I have taken to walking the graveyard,
An oak-tree’d resting place
Under whose towering limbs
A treasure of autumn leaves and acorns fall.
Strangely soothing, this gliding above the dead,
Pausing to note a name, an age, doing the math,
Adding or subtracting my own advancing years in
A fruitless assessment of my place in line.
Fall’s fierce abiding beauty comes at a price,
Golden everywhere sans the dark abyss where it points,
Each October a plaintive call to arms and attention,
Open arms of a love, that is, and attention to time, precious time.
Under every stone, a story of one who breathed, perspired,
Dreamed, questioned, loved, risked—and suffered, of course—
As I suffer now running hard up the hill from the potter’s fields,
Toward the stone monuments of nobles who lie there just as dead.
Breathless, I walk again, blood coursing, eyes horizoned,
Seeking a still point around which everyday life turns,
Not to stop time but to better watch its march, its inexorable
Passage over these paths where I bow in such wistfulness and joy.
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Rotating banner photos top of page courtesy of Elizabeth Haslam, some rights reserved under Creative Commons licensing, see more at: https://www.flickr.com/photos/lizhaslam/
Photo of Santa Rosa Rural Cemetery by David Berry, Rohnert Park, California, some rights reserved under Creative Commons licensing, see more at: https://www.flickr.com/photos/dberry/
Death is the one thing that makes us all the same; human, limited, and a soul that envisions the eternal.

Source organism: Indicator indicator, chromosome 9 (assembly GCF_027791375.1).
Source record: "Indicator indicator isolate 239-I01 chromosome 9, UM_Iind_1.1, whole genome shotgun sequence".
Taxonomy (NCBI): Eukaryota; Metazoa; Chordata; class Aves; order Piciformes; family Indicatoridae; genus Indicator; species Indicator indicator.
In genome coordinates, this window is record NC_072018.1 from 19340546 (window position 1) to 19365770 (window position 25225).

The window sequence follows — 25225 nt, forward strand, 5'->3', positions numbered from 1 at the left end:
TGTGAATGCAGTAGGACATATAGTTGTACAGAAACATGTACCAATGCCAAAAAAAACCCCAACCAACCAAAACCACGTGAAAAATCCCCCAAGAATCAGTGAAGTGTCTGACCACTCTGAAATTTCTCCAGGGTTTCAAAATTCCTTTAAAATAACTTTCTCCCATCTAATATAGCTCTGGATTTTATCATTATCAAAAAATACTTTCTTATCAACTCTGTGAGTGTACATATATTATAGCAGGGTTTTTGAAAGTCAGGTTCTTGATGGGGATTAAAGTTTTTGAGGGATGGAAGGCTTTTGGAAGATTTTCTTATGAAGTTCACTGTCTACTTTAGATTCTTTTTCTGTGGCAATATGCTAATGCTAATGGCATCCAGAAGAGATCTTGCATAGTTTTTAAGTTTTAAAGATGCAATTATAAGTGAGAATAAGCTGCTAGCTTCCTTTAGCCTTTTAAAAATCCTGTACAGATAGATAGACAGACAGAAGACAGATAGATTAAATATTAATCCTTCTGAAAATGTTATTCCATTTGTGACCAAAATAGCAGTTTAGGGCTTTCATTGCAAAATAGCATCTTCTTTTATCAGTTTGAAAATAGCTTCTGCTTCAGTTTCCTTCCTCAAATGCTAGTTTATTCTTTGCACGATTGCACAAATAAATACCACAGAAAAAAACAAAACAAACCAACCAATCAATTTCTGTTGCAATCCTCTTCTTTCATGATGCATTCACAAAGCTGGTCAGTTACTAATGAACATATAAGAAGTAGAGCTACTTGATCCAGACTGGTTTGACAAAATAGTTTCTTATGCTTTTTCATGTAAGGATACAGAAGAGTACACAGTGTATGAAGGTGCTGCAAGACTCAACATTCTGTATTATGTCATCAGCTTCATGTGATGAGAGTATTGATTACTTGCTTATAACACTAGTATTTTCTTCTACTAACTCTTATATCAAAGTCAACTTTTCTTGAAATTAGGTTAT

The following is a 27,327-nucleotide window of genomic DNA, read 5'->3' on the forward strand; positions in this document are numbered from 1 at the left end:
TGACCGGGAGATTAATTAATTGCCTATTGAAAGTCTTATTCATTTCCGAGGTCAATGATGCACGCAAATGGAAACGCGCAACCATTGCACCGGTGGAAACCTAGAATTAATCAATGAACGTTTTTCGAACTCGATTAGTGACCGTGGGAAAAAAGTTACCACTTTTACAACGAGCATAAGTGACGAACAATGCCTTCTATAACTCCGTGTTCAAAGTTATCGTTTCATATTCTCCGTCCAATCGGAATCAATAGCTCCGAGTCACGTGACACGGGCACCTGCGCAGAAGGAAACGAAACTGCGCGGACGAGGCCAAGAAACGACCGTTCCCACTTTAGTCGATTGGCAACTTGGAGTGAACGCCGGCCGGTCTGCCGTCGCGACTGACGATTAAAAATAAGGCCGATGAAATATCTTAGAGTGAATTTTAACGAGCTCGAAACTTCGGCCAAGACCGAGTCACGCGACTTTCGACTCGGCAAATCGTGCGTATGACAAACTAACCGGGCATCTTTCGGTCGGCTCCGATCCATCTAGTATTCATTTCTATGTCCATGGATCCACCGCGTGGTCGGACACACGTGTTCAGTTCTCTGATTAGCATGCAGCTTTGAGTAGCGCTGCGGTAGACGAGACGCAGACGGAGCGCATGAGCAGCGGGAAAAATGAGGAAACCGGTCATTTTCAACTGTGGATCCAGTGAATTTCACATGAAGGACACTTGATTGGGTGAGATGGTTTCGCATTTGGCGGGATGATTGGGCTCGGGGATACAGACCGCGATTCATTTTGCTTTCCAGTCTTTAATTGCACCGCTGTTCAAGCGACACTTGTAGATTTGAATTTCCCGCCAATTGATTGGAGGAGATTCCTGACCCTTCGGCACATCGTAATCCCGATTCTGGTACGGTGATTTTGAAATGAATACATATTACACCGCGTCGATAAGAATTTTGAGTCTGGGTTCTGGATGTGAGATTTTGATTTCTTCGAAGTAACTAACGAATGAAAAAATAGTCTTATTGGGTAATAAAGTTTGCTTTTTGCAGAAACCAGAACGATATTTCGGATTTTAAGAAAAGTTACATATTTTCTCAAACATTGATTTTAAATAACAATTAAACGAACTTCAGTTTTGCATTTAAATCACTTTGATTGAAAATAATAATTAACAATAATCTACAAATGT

I like it…thanks for sharing. I do the same in our little cemetery, while I catch my breath, hands on my hips, between hill reps, thankful that I’m still alive and privileged to suffer a bit while exercising. I look at those old headstones and am reminded what a brief, uncertain journey this is.
Thanks, Linda, so glad you enjoyed.
Yes, Robert, death is the great and final unmasker, humbling the prince and pauper alike, no matter the expensive tombs and baubles the prince is sent off with to the hereafter.
Alec, “brief, uncertain journey” indeed! I love that as a summary line for the radical contingency we face every day, which we have to acknowledge and even appreciate without letting it paralyze us. Hill reps in the graveyard certainly help set things aright!
“Shall I part my hair behind? Do I dare to eat a peach?
I shall wear white flannel trousers, and walk upon the beach.
I have heard the mermaids singing, each to each.”
You are Eliot’s Prufrock?
Well, you have given me the singular pleasure of being up late reading Eliot, a long familiar if lately unvisited place of great moral urgency and purpose, and of moving within the musicality of his words. I always feel snapped to attention in my deepest parts by Eliot; he won’t abide any less and there’s no purpose reading him without access to those depths.
There’s no doubt some Prufrock in me, in most people perhaps; the long inner grapplings and indecisions on so many things:
“Do I dare
Disturb the universe?
In a minute there is time
For decisions and revisions which a minute will reverse.”
But I think Prufrock is more haunted than I, despite my penchant for graveyards. I get the sense he could have exercised more—and I’ll bet he didn’t have a dog to accompany him, twice the pity…
Thanks for this reminder, Shawnta!
Happy to hear that you do not resonate with his pessimism or alienation….I suppose it is the self-reflection that is similar. He measures his life in “coffee spoons”, just as you assess ‘your place in line’. Both poems equal in depth of self-examination and rich in sensory imagery. Thank you, Andrew.